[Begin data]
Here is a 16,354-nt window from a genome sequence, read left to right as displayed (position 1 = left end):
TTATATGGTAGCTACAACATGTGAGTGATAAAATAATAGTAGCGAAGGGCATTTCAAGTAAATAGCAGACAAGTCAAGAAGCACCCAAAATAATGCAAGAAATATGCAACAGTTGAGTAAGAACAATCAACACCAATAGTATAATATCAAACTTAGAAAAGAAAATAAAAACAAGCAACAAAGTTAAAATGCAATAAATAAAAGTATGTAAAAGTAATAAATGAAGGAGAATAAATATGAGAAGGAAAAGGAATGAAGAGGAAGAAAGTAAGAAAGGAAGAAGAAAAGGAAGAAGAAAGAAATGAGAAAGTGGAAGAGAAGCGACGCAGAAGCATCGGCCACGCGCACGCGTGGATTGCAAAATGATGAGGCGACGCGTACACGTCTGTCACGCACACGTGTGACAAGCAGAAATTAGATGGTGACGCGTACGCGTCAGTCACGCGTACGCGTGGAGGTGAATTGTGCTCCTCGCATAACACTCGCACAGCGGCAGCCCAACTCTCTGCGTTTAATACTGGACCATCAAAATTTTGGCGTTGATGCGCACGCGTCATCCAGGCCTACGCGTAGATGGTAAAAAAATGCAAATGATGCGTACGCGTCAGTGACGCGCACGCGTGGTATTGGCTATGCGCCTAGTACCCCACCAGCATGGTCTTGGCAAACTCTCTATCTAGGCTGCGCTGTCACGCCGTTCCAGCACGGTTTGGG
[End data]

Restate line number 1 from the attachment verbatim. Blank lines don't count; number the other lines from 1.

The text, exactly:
Here is a 16,354-nt window from a genome sequence, read left to right as displayed (position 1 = left end):